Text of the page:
Joseph Kabila, president of the Democratic Republic of Congo, has been touring parts of his country that until recently were in the grip of the M23 rebel militia. Kabila, who has been driving himself in a convoy of 70 vehicles on the 575-mile (930 km) journey, undertook the tour to reassure local people that the North Kivu province is now fully in control of the central government.
Thousands of locals have been turning out to hear speeches that Kabila has been making along the way. Jubilation that the rebels have been thwarted is tempered only by anxiety that other militias may take their place. One resident of Rutshuru, which was held by the rebels for over a year, told the BBC, “The M23 is gone now but there is nothing to indicate that there won’t be an M24 tomorrow or an M25 after that.”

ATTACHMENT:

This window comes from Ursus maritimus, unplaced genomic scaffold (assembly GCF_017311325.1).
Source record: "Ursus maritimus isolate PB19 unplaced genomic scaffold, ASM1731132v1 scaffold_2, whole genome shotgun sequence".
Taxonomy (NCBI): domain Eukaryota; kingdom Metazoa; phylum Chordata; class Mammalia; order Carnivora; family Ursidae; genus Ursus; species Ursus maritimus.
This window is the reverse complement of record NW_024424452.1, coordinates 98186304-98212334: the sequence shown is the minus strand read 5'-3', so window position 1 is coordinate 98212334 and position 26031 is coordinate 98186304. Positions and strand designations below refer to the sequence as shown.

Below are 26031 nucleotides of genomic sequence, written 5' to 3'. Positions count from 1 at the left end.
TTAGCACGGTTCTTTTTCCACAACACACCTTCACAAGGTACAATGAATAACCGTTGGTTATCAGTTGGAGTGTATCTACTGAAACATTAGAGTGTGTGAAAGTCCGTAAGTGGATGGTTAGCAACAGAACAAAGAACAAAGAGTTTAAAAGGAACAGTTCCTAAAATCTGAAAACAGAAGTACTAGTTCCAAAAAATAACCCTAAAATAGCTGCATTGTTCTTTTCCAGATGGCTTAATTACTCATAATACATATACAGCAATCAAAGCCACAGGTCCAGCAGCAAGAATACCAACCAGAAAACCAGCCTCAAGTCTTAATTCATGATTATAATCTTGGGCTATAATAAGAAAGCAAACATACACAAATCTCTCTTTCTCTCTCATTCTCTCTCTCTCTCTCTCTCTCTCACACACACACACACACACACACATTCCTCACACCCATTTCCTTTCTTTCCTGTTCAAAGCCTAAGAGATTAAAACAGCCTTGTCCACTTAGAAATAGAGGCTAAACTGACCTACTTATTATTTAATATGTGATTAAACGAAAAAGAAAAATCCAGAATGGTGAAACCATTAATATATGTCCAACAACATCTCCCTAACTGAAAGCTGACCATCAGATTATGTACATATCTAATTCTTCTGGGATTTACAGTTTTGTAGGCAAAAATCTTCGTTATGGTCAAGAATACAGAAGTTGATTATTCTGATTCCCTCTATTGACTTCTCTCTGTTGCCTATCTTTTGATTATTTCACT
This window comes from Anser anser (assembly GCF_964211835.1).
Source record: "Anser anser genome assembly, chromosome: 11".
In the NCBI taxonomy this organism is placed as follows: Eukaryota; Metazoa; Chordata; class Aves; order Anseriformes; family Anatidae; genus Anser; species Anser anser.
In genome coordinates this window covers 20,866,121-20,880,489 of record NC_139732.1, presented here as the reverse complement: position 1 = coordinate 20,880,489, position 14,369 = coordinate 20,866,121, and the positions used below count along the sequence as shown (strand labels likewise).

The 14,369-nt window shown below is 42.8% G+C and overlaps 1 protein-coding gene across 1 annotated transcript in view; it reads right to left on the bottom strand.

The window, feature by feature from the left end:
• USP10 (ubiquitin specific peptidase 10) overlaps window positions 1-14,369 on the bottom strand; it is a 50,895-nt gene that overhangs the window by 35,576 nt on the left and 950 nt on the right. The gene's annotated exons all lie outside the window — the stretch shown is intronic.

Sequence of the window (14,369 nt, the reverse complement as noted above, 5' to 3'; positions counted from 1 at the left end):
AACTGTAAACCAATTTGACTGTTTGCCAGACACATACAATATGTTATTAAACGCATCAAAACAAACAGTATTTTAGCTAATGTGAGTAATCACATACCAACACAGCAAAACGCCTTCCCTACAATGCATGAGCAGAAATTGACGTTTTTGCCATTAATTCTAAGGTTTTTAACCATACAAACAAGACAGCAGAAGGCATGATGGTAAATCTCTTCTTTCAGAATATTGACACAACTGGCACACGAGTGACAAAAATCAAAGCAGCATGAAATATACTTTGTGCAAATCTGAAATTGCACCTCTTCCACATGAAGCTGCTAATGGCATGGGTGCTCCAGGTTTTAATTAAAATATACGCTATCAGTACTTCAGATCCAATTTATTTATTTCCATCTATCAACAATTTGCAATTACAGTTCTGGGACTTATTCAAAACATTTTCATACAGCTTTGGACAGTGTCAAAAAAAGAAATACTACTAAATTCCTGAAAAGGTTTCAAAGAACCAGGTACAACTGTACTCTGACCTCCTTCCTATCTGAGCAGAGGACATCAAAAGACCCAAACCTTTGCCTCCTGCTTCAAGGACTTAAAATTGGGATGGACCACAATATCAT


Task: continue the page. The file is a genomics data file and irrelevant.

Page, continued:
North Kivu and eastern areas of Congo were, until a month ago, held by the mainly Tutsi rebel group that had been operating in the vicinity since April 2012. Government forces along with a new U.N. intervention brigade recently recaptured all the rebel-held areas, prompting the M23 to renounce its insurgency. The eastern regions of Congo have been dogged by militia activity for two decades.
The M23 were named after the peace deal of March 23, 2009 between an earlier form of the militia and the Congolese government, a deal whose promises were not honored by the government, according to the rebels. The group was thought to have received support from Rwanda and Uganda, something both countries have denied.